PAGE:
(e.g. videographers use much more bandwidth than, say, almost anybody else!).
My rule of thumb is to buy the best internet connection you can afford + a failover if it's possible. The two things to never skimp on are bandwidth and coffee.
Two things that aren't obvious about coworking Internet usage (and how bandwidth is just a tiny part of the equation) until you've had hundreds of people piping through a shared connection every day:
1) bandwidth is important, but latency is more important. Without getting super duper technical, latency is the speed that the network responds, which is different from how fast files download.
MOST people spend a lot of their day clicking around the Internet, or using internet connected apps. With some rare exceptions like game developers and video editors, the files we move around in our daily work are relatively small. Video and VOiP might seem like it uses a lot of bandwidth, but overall it's quite small!
The problems happen when the latency is bad - everyone feels it because clicking to load a page, or refresh email, or live typing on Google docs etc feels like it has a lag. Our network (internal wireless + gigabit ethernet) used to have a Comcast Business connection of 50mb down/10mb and always had more than enough bandwidth for 120+ people working hard every day. And that includes streaming videos, music, etc. Normal usage, even with 100+ people on the network, rarely peaks above 30-40 megs down and normally idles well below 10mbps.
Where things go haywire is when latency goes up. This can happen in our network because wifi coverage is interrupted, or because our internet provider is having issues, or most often because someone on the network is uploading a huge file (offsite backup like a Dropbox sync or uploading a video to YouTube) and our ISP starts to throttle latency because it thinks something is wrong. This took is FOREVER to figure out!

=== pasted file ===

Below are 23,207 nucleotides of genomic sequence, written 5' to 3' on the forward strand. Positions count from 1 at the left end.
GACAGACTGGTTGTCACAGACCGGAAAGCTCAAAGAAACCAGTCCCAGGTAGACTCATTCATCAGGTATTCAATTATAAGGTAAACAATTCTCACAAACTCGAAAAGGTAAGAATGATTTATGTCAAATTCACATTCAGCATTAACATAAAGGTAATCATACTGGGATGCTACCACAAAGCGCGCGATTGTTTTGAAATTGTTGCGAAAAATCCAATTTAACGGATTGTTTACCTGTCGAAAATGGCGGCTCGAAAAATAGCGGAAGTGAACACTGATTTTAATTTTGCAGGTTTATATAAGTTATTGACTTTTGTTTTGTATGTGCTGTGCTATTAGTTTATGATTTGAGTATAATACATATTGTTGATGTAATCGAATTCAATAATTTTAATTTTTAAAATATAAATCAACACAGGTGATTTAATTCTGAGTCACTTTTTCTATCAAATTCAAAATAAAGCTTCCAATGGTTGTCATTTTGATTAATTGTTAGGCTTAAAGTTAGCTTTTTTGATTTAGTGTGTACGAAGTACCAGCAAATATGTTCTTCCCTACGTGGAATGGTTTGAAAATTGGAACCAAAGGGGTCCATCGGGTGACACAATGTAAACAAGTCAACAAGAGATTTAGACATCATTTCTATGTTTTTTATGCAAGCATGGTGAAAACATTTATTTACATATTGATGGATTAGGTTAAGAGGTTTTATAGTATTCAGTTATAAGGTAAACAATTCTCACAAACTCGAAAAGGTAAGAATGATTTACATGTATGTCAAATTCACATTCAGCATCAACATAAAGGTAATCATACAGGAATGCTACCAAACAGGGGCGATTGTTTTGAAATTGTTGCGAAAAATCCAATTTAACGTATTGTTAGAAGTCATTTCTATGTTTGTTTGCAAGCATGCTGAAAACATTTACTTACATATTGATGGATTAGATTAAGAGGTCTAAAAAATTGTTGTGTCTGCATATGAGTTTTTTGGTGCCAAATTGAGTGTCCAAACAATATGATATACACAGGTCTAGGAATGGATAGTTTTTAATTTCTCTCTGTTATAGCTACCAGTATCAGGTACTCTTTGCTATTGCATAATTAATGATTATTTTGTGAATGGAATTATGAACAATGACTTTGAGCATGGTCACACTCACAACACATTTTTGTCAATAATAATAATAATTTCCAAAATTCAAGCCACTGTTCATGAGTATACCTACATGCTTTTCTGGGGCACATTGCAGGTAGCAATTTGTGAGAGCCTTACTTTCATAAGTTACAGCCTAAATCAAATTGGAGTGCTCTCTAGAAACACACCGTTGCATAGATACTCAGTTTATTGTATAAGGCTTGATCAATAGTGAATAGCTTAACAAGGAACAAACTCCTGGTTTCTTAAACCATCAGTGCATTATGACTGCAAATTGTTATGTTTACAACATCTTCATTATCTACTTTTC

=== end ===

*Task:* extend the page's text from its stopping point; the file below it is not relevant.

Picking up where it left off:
We since switched to a much better local provider that gives us 250 down/150 up for a fraction of the cost, and our normal network latency compared to comcast dropped by 70% (again, lower latency is better). It's a rough experience to explain to people, and they don't care if it's latency or speed they just want to work. So understanding that more speed without an improvement in latency is important.
As far as Comcast vs Verizon, I have had nothing but horrible horrible horrible experiences with Comcast and will not ever give them a dime of my money again. Verizon isn't a saintly corporation either, but I can't say anything but good things about the FiOS service I have at my home and it would perform perfectly at Indy Hall if I could get it there (which we can't, sadly).